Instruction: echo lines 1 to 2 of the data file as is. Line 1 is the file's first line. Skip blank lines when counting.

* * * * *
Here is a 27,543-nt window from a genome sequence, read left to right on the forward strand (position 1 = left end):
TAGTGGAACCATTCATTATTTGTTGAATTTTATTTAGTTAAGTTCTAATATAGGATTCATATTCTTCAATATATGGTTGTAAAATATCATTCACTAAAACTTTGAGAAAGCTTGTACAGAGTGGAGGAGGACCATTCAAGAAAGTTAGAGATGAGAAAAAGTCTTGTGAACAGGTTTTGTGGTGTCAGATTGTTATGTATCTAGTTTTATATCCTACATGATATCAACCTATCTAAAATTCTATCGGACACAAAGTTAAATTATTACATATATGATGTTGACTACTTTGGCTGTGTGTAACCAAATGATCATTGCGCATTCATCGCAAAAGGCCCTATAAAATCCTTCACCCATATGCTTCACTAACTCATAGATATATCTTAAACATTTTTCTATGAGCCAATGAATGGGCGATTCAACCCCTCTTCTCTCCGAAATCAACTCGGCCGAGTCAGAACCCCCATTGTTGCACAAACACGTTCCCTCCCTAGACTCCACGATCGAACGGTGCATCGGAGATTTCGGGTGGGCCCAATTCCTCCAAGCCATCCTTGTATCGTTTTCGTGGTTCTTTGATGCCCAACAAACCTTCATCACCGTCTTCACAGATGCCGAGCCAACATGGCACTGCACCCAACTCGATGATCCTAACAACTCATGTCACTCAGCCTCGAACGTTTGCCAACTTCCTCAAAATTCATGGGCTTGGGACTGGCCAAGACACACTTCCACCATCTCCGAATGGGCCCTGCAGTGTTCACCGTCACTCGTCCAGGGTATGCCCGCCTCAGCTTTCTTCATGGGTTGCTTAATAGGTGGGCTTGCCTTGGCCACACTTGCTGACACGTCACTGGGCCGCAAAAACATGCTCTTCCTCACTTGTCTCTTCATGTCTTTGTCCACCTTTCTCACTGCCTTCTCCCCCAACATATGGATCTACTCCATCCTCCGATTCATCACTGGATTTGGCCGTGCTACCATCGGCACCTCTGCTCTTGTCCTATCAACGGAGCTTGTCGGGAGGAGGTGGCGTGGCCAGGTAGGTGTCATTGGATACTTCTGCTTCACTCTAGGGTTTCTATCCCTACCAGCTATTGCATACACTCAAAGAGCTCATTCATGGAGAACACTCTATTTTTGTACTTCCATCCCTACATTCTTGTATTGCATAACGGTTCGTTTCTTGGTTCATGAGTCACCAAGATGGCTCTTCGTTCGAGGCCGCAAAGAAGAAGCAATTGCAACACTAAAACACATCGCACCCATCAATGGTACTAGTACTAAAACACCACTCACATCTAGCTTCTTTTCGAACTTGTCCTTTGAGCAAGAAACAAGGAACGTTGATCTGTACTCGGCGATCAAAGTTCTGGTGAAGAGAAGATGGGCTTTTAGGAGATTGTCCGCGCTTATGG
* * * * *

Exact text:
Here is a 27,543-nt window from a genome sequence, read left to right on the forward strand (position 1 = left end):
TAGTGGAACCATTCATTATTTGTTGAATTTTATTTAGTTAAGTTCTAATATAGGATTCATATTCTTCAATATATGGTTGTAAAATATCATTCACTAAAACTTTGAGAAAGCTTGTACAGAGTGGAGGAGGACCATTCAAGAAAGTTAGAGATGAGAAAAAGTCTTGTGAACAGGTTTTGTGGTGTCAGATTGTTATGTATCTAGTTTTATATCCTACATGATATCAACCTATCTAAAATTCTATCGGACACAAAGTTAAATTATTACATATATGATGTTGACTACTTTGGCTGTGTGTAACCAAATGATCATTGCGCATTCATCGCAAAAGGCCCTATAAAATCCTTCACCCATATGCTTCACTAACTCATAGATATATCTTAAACATTTTTCTATGAGCCAATGAATGGGCGATTCAACCCCTCTTCTCTCCGAAATCAACTCGGCCGAGTCAGAACCCCCATTGTTGCACAAACACGTTCCCTCCCTAGACTCCACGATCGAACGGTGCATCGGAGATTTCGGGTGGGCCCAATTCCTCCAAGCCATCCTTGTATCGTTTTCGTGGTTCTTTGATGCCCAACAAACCTTCATCACCGTCTTCACAGATGCCGAGCCAACATGGCACTGCACCCAACTCGATGATCCTAACAACTCATGTCACTCAGCCTCGAACGTTTGCCAACTTCCTCAAAATTCATGGGCTTGGGACTGGCCAAGACACACTTCCACCATCTCCGAATGGGCCCTGCAGTGTTCACCGTCACTCGTCCAGGGTATGCCCGCCTCAGCTTTCTTCATGGGTTGCTTAATAGGTGGGCTTGCCTTGGCCACACTTGCTGACACGTCACTGGGCCGCAAAAACATGCTCTTCCTCACTTGTCTCTTCATGTCTTTGTCCACCTTTCTCACTGCCTTCTCCCCCAACATATGGATCTACTCCATCCTCCGATTCATCACTGGATTTGGCCGTGCTACCATCGGCACCTCTGCTCTTGTCCTATCAACGGAGCTTGTCGGGAGGAGGTGGCGTGGCCAGGTAGGTGTCATTGGATACTTCTGCTTCACTCTAGGGTTTCTATCCCTACCAGCTATTGCATACACTCAAAGAGCTCATTCATGGAGAACACTCTATTTTTGTACTTCCATCCCTACATTCTTGTATTGCATAACGGTTCGTTTCTTGGTTCATGAGTCACCAAGATGGCTCTTCGTTCGAGGCCGCAAAGAAGAAGCAATTGCAACACTAAAACACATCGCACCCATCAATGGTACTAGTACTAAAACACCACTCACATCTAGCTTCTTTTCGAACTTGTCCTTTGAGCAAGAAACAAGGAACGTTGATCTGTACTCGGCGATCAAAGTTCTGGTGAAGAGAAGATGGGCTTTTAGGAGATTGTCCGCGCTTATGG